Boris Johnson hasn’t exactly covered himself in glory of late. I did used to think that the ‘bumbling fool’ act was hiding something more clever; now I’m not so sure. Love him or hate him, Boris did bring one touch of genius to London in his time as Major: Boris Bikes.
They were supposed to be called Barclay’s Bikes. Later, they were to be called Santander Bikes. No. Everyone I’ve ever met calls them Boris bikes!
If your reading this from outside of the UK, Boris Johnson is a UK political figure. Famous for Boris Bikes, painting ridiculous things on a big red bus and mop blond hair.
Every single time I get on a Boris Bike, I smile! I get a feeling reminiscent of when I first rode a bike. I smile because I’m not on that awful tube, getting sweatier than if I was riding. I smile because I’m not on a bus, which is stuck in traffic. I smile because I’m on a bike, making my own way at my own time.
I know they look about as aerodynamic as a pillow and about as heavy as bus; and that’s because they are. However, there are many good points. The riding position for example is commanding without being too upright. The gearing is incredibly good for take-off. The big tyres comfort all the bumps and lumps on London Streets and I’ve even started to like the look of them now!
There was a little snobbery from the bike community when they first came out: “Those things are heavy and slow”. They are indeed heavy and as good as the gearing is for take-off the bike runs out of gears incredibly quickly; leaving your pedal cadence a lot higher than it would usually be.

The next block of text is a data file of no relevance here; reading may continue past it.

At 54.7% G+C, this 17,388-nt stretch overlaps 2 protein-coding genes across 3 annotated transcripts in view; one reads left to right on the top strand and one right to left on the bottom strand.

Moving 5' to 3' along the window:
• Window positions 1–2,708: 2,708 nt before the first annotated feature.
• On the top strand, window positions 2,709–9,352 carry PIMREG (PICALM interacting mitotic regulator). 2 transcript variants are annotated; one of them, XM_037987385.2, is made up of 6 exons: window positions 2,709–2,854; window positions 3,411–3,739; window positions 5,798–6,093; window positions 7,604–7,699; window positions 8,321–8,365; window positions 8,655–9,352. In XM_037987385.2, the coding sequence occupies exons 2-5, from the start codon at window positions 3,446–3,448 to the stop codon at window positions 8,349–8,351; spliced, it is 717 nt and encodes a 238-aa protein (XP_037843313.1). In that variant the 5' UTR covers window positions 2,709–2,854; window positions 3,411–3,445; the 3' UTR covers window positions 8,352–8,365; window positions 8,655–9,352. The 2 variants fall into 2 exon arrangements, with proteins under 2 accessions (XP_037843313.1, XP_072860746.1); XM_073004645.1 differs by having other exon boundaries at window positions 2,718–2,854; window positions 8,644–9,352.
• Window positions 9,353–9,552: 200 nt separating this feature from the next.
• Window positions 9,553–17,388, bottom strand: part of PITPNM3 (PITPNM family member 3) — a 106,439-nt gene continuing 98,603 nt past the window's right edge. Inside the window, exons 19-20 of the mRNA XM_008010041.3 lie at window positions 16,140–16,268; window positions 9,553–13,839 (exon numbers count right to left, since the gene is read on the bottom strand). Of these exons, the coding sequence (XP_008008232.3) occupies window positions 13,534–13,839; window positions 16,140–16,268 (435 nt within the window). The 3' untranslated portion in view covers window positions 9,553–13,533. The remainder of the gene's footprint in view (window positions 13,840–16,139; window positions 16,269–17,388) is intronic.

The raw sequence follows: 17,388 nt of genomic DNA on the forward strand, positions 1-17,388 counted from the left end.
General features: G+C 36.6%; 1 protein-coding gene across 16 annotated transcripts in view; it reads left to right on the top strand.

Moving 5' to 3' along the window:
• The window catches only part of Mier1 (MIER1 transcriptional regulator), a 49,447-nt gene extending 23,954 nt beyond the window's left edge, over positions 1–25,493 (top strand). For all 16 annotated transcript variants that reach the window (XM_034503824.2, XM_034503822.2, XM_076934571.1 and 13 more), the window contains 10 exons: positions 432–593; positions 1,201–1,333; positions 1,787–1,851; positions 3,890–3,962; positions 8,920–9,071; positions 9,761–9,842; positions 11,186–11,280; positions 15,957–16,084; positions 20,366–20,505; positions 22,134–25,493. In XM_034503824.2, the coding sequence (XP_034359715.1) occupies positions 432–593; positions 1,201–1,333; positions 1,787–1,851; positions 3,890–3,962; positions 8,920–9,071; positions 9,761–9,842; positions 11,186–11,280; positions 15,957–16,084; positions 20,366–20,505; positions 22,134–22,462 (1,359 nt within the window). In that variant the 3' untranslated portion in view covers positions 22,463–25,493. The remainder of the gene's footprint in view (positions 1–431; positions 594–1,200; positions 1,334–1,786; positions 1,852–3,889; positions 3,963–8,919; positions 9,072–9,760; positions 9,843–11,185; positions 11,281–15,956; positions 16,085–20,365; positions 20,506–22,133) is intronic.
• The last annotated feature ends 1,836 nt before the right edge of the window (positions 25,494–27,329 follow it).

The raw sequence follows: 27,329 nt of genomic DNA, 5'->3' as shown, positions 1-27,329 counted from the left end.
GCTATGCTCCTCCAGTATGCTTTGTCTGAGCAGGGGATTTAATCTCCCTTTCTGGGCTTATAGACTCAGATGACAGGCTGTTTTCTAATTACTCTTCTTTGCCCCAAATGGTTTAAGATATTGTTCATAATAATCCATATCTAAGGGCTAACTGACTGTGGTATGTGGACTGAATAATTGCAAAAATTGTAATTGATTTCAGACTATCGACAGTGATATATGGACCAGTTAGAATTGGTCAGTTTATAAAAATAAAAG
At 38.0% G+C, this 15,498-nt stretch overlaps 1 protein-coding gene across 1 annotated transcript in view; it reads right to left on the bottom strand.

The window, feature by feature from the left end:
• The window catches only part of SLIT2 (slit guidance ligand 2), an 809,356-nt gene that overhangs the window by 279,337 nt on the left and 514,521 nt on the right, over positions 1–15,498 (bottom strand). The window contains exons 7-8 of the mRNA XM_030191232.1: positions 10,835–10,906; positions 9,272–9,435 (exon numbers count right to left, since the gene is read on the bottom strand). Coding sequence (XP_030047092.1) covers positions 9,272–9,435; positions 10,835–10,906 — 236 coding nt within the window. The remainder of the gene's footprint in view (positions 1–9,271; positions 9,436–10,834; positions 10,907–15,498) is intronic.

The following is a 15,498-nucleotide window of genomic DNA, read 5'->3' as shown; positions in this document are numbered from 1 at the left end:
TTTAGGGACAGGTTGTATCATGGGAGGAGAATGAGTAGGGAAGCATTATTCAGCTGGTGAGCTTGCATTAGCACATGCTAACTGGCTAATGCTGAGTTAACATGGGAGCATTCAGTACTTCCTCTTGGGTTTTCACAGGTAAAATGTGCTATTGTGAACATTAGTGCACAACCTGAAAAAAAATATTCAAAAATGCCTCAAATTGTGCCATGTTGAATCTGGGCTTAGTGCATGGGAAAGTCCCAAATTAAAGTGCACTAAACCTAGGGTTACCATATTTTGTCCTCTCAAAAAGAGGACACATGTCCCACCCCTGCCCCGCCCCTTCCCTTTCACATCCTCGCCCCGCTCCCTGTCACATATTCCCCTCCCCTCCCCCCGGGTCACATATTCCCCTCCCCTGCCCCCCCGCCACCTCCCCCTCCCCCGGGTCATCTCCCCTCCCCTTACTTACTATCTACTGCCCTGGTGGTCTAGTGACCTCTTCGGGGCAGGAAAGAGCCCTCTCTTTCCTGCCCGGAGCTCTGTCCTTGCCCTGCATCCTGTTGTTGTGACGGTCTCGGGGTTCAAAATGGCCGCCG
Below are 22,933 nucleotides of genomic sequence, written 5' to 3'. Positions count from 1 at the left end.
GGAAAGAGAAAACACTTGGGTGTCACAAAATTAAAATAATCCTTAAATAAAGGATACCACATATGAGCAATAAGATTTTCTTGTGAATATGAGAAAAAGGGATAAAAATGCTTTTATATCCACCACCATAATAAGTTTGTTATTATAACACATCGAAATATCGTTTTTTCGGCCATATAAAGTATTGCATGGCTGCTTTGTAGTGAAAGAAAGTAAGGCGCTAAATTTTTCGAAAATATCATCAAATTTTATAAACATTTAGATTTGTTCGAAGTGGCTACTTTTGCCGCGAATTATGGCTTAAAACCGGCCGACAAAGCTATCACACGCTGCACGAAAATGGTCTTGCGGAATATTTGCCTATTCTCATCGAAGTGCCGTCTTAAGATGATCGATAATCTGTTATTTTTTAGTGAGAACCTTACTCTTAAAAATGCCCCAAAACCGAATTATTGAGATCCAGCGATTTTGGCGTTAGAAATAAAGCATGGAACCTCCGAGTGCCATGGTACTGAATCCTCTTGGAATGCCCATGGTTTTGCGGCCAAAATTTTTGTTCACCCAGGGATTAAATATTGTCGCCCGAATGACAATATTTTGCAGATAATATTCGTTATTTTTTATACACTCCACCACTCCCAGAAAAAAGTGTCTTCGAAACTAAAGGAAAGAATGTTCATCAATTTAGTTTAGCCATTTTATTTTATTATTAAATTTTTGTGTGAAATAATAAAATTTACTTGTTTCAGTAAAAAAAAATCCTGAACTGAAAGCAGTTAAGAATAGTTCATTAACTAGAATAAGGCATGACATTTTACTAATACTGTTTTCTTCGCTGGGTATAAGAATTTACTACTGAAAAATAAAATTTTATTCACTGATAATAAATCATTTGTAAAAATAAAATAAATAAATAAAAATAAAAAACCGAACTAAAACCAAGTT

What I would say to these comments is: this is London. You are not riding a mountain stage at Tour de France. You are riding through narrow streets, between traffic lights and around buses. I don’t want to be riding that fast in London and I certainly don’t want to turn up to work in Lycra.
The best thing about the Boris Bikes though is Knightrider mode. You park up your bike outside a restaurant where you are meeting your friends. You maybe go to a pub or bar afterwards in a different part of town. When you leave that establishment you turn the corner and there is your bike, ready to go. It’s probably not the same bike but you won’t tell the difference!
There are more than 11,500 bikes at over 750 docking stations situated every 300 to 500 metres in Central London. You can pay for occasional or ‘casual’ use using a card at most of these docking stations. Or, you can pay a yearly subscription. More information can be found here: https://tfl.gov.uk/modes/cycling/